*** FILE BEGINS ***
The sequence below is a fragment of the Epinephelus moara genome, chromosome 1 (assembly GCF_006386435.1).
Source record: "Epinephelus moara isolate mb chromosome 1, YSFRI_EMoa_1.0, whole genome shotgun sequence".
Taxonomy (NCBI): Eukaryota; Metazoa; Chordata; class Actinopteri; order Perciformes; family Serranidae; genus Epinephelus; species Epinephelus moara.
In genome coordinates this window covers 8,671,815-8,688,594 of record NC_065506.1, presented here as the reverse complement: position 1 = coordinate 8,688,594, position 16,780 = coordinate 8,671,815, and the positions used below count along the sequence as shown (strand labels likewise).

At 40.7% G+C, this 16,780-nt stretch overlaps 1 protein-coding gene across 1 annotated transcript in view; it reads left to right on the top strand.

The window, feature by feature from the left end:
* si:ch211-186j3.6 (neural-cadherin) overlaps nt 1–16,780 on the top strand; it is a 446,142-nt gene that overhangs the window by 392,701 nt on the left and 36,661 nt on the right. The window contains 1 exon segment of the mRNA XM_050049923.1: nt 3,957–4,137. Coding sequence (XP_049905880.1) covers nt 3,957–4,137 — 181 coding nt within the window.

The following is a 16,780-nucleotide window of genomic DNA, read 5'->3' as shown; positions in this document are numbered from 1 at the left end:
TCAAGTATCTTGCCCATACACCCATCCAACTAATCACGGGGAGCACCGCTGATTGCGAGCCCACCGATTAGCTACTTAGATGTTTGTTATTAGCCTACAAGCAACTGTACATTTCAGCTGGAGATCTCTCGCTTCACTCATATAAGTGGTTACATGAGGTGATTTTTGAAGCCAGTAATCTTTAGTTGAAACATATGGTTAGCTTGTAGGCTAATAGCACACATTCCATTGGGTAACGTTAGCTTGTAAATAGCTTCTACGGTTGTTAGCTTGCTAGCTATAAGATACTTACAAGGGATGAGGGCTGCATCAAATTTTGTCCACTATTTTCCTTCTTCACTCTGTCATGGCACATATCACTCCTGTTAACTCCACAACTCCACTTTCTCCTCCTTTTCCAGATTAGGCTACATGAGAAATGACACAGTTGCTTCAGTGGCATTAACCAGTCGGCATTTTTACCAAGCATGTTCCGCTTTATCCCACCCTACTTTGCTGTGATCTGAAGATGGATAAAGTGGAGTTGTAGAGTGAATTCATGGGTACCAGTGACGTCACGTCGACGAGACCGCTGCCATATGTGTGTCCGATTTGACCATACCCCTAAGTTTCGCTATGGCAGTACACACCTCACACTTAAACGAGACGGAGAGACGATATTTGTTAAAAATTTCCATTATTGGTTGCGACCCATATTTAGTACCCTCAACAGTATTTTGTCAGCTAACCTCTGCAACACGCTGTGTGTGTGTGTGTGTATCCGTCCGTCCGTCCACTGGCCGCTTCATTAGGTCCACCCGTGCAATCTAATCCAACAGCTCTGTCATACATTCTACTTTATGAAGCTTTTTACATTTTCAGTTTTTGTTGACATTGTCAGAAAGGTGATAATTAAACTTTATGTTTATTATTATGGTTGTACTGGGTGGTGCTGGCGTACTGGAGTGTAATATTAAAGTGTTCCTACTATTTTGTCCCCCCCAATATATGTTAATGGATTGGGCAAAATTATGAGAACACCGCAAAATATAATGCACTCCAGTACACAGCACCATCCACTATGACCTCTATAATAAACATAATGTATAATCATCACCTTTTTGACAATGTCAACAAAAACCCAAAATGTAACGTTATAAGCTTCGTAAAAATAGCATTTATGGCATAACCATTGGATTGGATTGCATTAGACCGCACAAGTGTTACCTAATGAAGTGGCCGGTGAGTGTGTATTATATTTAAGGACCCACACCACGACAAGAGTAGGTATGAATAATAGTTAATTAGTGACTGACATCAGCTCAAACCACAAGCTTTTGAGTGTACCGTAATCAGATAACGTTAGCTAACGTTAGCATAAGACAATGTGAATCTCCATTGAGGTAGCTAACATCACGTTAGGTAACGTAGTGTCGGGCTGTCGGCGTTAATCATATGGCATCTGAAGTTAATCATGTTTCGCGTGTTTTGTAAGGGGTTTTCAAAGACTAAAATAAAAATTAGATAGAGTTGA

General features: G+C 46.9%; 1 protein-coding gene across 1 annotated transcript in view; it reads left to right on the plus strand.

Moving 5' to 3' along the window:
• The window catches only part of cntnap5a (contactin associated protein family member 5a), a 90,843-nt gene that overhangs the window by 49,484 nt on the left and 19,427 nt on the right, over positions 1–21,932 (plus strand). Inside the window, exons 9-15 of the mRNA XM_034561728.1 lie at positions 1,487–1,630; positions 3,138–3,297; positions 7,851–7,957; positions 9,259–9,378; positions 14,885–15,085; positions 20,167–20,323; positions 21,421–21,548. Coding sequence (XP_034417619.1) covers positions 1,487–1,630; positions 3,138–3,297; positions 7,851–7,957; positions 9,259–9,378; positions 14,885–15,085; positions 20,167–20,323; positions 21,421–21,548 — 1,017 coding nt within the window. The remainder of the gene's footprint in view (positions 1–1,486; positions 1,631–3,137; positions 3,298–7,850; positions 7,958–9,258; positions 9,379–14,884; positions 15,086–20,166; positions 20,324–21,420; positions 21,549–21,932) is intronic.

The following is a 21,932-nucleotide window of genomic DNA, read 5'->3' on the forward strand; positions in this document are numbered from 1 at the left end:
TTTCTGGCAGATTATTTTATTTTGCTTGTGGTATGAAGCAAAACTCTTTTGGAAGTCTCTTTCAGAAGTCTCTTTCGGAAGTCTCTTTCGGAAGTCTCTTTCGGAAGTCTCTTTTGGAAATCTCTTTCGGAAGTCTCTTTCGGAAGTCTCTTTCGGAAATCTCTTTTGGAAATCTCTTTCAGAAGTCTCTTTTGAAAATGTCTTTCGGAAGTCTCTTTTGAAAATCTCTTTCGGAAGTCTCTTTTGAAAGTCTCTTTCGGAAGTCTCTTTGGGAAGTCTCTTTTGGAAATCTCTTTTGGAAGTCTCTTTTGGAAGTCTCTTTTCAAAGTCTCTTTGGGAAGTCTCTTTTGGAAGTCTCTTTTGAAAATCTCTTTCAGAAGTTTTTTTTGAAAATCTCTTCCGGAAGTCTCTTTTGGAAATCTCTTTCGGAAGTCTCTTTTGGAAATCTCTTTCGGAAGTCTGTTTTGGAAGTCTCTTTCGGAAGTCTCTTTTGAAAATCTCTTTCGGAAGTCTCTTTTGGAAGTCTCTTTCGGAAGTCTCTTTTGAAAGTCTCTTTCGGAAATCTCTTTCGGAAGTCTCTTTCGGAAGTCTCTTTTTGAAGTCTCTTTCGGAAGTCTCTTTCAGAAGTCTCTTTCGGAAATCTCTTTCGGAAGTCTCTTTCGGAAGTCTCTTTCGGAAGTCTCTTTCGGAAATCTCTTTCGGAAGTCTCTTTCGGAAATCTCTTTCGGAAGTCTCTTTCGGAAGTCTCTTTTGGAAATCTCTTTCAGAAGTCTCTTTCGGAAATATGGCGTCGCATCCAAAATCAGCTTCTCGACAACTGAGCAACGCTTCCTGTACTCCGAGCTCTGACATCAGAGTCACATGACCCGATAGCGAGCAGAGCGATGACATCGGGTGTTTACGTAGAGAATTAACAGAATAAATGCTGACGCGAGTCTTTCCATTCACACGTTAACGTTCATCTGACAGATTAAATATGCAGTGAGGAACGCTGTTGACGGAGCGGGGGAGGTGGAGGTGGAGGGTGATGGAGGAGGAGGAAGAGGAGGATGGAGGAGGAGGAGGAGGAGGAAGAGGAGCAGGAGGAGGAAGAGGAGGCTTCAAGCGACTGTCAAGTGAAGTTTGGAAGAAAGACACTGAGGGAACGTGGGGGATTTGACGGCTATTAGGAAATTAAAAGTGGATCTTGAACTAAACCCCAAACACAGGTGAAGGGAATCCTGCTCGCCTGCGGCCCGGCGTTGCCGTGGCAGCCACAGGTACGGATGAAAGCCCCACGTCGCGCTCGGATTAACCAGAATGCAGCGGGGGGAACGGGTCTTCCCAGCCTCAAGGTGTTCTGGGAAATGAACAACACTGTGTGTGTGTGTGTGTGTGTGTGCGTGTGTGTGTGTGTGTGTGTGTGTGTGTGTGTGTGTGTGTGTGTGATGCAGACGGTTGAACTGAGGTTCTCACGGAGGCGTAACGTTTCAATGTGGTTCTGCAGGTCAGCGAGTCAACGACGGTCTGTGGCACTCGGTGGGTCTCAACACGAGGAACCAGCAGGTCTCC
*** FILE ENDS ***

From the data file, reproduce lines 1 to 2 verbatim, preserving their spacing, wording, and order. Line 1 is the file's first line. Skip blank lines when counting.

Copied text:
The sequence below is a fragment of the Epinephelus moara genome, chromosome 1 (assembly GCF_006386435.1).
Source record: "Epinephelus moara isolate mb chromosome 1, YSFRI_EMoa_1.0, whole genome shotgun sequence".